Rep. Gabrielle Giffords remained in critical condition on Tuesday afternoon after sustaining a gunshot wound to the head on Saturday, but the head of the trauma center that’s treating her told the press, “She has 101 percent chance of survival.”

Details about the congresswoman’s recovery remain sparse and speculative, however. Giffords was meeting with constituents outside a grocery store in Tucson, Arizona on Saturday, when twenty-two-year-old Jared Loughner, who is now in custody, went on a rampage, shooting nineteen and killing six. Giffords was shot at near point-blank range, with the bullet entering the back-left side of her head and exiting just above her left eye.

[Update, 1/20: According to a January 11 report from The Associated Press: “Doctors now think that Rep. Gabrielle Giffords may have been shot in the front of the head, not the back. After she was wounded last weekend, doctors said the bullet traveled the length of the left side of the congresswoman’s brain, entering the back of the skull and exiting the front. At a briefing today, Dr. Peter Rhee said it now looks like she was probably shot in the front, with the bullet going out the back, although they can’t say for certain. He said that’s based on consultations with two specialists who came to Tucson, Ariz.”

In addition, a security-camera video, described by The New York Times on Wednesday, shows the gunman shooting Giffords just above the eyebrow at a range of about three feet.]

A number of science journalists have since attempted to explain how Giffords was able to survive the blow, and what doctors are doing to bring about her recovery. Physician correspondents such as CNN’s Sanjay Gupta, CBS’s Jennifer Ashton, and NBC’s Nancy Snyderman all used plastic models of brains to demonstrate how the bullet travelled through the left hemisphere of Giffords’ brain without crossing through the middle to the other side, which would have caused much greater injury (ABC’s Richard Besser did so without props). It is also fortunate, they added, that the bullet exited Giffords’s head rather than remaining inside.

According to an informative post by Scientific American’s Mike Orcutt:

The most important predictors for how well a victim will recover from a gunshot wound to the head are the type of bullet and its travel path once inside the brain, and Giffords was fortunate on both counts, says Dr. Keith L. Black, chairman and professor of neurosurgery at Cedars-Sinai Medical Center in Los Angeles. The bullet, reportedly fired from a 9 mm semi-automatic handgun, entered the left side of the back of her head and traveled through her brain, exiting through her forehead. This “through and through” course indicates that the bullet was probably not of the variety designed to expand or break into smaller fragments once inside the body, which would have caused a much more severe injury. Further, the Congresswoman would have sustained much more damage had the bullet ricocheted off the inside of her skull, or if it had remained lodged in the brain matter where it could “migrate around” and cause additional harm, says Black.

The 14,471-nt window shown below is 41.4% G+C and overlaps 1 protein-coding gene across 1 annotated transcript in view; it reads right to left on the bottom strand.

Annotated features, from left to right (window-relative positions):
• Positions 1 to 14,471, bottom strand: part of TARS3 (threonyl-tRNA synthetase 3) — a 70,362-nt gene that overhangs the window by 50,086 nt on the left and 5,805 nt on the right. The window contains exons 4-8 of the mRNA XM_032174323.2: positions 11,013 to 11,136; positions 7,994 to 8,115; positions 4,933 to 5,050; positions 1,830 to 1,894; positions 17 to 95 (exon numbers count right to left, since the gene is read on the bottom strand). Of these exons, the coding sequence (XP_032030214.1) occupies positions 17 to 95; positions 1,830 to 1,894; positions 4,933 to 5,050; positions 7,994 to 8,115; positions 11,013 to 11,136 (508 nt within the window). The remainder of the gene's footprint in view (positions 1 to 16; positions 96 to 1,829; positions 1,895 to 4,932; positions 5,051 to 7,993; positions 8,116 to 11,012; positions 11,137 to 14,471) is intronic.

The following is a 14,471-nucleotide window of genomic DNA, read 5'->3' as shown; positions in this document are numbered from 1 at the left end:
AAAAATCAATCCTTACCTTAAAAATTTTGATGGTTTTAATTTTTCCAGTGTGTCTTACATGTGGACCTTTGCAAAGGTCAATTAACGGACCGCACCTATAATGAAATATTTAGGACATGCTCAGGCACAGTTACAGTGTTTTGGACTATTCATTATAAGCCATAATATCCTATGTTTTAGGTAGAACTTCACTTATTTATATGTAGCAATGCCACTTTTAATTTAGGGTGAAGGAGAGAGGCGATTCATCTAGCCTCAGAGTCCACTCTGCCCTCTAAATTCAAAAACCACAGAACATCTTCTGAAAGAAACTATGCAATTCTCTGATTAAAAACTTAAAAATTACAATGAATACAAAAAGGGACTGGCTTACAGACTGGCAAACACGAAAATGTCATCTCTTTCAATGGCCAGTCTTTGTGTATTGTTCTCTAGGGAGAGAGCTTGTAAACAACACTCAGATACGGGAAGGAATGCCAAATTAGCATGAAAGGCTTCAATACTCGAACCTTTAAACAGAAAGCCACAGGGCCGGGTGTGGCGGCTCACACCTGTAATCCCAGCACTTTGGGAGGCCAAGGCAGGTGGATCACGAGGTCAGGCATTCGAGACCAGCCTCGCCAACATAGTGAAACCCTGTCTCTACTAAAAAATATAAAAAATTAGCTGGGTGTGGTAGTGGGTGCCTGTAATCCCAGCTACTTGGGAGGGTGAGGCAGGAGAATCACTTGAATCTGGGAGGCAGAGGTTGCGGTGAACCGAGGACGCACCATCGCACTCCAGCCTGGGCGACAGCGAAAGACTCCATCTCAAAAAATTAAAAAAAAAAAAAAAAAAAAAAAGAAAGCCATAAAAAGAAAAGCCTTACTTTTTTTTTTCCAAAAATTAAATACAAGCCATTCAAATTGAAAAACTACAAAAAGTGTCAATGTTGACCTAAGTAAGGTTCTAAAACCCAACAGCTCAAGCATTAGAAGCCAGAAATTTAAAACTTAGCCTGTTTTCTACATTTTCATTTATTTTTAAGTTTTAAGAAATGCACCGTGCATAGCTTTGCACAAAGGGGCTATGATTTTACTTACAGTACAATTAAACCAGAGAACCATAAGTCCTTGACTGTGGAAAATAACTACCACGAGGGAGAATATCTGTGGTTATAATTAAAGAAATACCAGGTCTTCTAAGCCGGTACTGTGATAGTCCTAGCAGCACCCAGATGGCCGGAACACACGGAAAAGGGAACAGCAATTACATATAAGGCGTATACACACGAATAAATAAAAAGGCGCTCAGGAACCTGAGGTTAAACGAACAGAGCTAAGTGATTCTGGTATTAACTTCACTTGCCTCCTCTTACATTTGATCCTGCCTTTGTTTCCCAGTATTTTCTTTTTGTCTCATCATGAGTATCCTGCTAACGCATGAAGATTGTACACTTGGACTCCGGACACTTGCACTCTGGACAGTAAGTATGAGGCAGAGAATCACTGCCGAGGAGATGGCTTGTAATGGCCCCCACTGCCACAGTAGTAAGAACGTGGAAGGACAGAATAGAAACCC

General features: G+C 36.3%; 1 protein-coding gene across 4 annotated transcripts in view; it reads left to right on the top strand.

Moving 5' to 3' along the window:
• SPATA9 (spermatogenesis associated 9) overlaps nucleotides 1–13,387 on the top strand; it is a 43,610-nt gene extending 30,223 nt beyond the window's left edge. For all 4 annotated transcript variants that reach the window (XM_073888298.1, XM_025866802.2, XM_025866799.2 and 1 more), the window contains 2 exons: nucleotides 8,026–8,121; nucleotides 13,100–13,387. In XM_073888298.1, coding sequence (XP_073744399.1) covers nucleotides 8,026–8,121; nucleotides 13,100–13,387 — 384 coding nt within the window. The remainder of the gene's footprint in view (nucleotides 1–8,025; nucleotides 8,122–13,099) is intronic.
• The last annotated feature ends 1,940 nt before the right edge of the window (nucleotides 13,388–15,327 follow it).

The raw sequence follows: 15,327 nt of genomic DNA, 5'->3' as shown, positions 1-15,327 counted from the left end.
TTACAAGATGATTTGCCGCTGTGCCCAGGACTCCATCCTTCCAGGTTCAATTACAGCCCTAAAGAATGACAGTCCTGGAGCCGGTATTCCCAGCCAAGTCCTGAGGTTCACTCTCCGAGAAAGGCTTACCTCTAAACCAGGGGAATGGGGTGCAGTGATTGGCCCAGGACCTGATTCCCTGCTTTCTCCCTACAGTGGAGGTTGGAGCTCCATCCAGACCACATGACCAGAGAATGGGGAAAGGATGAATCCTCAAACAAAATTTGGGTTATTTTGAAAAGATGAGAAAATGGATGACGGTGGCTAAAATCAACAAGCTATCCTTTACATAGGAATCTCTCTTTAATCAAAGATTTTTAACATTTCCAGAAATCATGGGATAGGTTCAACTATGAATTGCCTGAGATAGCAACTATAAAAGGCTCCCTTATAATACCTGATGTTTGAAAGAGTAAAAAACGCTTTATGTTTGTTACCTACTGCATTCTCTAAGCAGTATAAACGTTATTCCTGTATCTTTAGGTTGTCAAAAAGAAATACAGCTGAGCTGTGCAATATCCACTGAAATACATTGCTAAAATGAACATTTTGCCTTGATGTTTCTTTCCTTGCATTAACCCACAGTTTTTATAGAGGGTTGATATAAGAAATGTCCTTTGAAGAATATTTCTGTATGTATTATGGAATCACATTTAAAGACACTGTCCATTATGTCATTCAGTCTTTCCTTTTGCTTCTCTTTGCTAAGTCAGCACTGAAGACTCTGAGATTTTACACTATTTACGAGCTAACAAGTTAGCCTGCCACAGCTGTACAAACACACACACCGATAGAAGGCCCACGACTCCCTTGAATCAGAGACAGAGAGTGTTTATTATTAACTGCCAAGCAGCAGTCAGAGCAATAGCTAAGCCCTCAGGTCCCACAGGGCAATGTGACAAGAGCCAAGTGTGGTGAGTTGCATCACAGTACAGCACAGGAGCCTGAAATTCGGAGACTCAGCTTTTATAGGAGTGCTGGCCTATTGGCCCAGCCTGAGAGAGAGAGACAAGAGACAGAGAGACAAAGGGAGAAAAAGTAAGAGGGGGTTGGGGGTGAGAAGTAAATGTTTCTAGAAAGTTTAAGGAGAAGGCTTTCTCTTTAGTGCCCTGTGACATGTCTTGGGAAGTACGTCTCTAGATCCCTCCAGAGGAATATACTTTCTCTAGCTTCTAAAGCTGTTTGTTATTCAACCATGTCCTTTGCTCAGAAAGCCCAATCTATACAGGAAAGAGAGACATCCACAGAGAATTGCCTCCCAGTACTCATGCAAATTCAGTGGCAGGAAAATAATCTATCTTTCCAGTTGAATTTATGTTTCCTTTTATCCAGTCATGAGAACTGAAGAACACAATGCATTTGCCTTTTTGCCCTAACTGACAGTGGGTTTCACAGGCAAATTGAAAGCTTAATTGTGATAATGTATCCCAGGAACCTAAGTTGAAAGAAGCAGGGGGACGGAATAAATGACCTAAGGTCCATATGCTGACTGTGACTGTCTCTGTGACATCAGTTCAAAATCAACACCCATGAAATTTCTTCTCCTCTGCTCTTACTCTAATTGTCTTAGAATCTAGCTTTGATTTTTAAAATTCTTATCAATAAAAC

As the projectile moved forward, it remained in the left hemisphere, avoiding crossing through the middle to the other side, which, according to Black, could have caused catastrophic injury. The bullet’s trajectory was also high enough to apparently avoid certain crucial structures on the left side of the brain, including areas responsible for language processing—a notion reinforced by reports that the Congresswoman has been responsive to commands.

Another post at Scientific American went into even greater detail on why, “as past cases demonstrate, a shift of inches or a varied assault type can change everything for an individual patient, determining whether key brain regions are shattered or spared.” (The outlet has been vigorously reporting on the shooting, creating a page full of news and archived articles titled “How Can Science Help Make Sense of the Tucson Massacre?” which includes, among other items, an interesting post about what psychologists have to say about the connection between violent political rhetoric and acts of violence.) About 90 percent of people shot in the head do not survive, according to a detailed article by WebMD, a site that publishes health news and information, which interviewed five prominent experts in dealing with brain injuries.

Curtis Brainard is the editor of The Observatory, CJR's online critique of science and environment reporting. Follow him on Twitter @cbrainard.